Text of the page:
ListN Up with Jaimie Branch

Source: ListN Up.

jaimie branch is an improviser, composer, and trumpeter based in Brooklyn, NY. Earlier this year saw the acclaimed Fly or Die Live (International Anthem), a singular epic of raw cosmic brilliance from her quartet performing the previously released Fly or Die and Fly or Die II: Bird Dogs of Paradise. branch’s works convey a dissatisfaction of American politics with a cutting sense of humor, serving to balance experimentalism and accessibility with party and erudition, “jazz” and the next thing.

Mark Tester Profiled

Source: Bandcamp Daily.

After a brief tenure in Los Angeles, Tester returned to Indianapolis in March 2016, where he still resides. In his home city, he’s made a name for himself as an experimental musician, improviser, and booker for beloved venue and bar State Street Pub. These days he plays in various configurations and projects, from his duo with Caldwell, to Kraut-esque outfit The MK-II, to free-form, free jazz contingent Crazy Doberman, to releasing music under his own name. He mentions that more recent compositions are created like a painting, embodying chance and mood with an impressionistic approach. “It’s a bit of a cliche,” he says. “But I like being an antenna, a conduit for whatever sounds I hear.”

Revisiting Zappa

Source: Milner on Music. This is just one of many recent articles (another is here), and even a book chapter, in which the author is torn on Zappa – between his brilliance, his low-brow humor, and his consistently many less redeeming qualities. Zappa is being revisited and his ugly side explored. There’s no genius pass anymore.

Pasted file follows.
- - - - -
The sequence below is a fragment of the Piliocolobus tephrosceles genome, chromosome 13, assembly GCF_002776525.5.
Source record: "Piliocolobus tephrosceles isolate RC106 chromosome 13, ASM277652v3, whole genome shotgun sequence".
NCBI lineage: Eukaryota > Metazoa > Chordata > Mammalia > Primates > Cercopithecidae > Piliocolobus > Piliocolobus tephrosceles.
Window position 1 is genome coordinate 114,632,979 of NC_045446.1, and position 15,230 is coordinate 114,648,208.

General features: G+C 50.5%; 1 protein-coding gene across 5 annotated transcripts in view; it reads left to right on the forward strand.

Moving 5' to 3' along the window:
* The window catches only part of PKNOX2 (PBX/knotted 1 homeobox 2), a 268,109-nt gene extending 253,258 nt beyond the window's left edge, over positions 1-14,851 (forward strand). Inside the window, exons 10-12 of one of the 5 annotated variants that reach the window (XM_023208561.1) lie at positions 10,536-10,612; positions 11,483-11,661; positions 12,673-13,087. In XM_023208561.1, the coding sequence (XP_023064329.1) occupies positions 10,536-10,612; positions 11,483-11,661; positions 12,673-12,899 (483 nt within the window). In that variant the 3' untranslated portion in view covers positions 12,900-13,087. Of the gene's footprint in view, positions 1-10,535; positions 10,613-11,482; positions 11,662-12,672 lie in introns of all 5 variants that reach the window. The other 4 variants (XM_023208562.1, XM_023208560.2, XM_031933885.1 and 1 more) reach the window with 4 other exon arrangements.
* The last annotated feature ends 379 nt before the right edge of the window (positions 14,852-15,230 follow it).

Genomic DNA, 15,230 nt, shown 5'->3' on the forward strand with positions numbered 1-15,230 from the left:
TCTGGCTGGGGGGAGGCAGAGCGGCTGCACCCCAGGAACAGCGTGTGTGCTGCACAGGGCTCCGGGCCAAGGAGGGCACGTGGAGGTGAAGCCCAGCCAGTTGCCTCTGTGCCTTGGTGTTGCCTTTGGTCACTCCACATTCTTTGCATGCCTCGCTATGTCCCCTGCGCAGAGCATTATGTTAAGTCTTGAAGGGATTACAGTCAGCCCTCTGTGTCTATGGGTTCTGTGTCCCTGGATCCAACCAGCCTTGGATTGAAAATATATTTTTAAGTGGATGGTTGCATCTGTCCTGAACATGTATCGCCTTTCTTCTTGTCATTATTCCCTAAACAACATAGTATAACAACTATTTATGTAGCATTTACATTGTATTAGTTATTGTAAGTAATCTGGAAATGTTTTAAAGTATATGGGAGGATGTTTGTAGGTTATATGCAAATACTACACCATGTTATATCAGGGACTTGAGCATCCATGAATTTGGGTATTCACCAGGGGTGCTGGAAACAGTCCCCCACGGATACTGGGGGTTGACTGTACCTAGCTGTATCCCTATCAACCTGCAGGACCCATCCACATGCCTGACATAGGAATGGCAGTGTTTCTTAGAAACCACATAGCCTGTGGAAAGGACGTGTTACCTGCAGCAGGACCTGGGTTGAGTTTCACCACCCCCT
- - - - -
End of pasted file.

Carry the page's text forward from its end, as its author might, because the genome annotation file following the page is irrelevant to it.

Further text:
I’ve been thinking about Frank Zappa lately. Why? A few days ago, writer and critic Steve Smith wrote a little post (and some tweets) about seeing The Zappa Band, and mentioned he used to be a fan, then went through a period where he wasn’t, but has sort of come around a little. And it got me to thinking about how I, a trans woman in her mid 30s, thinks about and tries to enjoy the music of one of classic rock’s biggest misogynists, when I’m the kind of person Zappa would have enjoyed pissing off.

Anthony Braxton Conference Coming in June 2022

Source: University of Antwerp.

For more than half a century Anthony Braxton has played a key role in contemporary and avant-garde- music as a composer, multi-instrumentalist, music theorist, teacher, mentor and visionary. Inspired by Jazz, European art music, and music of other cultures, Braxton labels his output ‘Creative Music’. This international conference will be the first one dealing with his multifaceted work, discussing different research projects concerned with Braxton’s compositional techniques as well as his music-philosophical thinking. In addition to this we will also look at his legacy, taking this vast body of work as a unique example among many to offer a different perspective on the eurocentric canon of post-war Western art music. The conference will take place from June 3rd. to 5th 2022 at De Singel International Arts Campus in Antwerp, Belgium.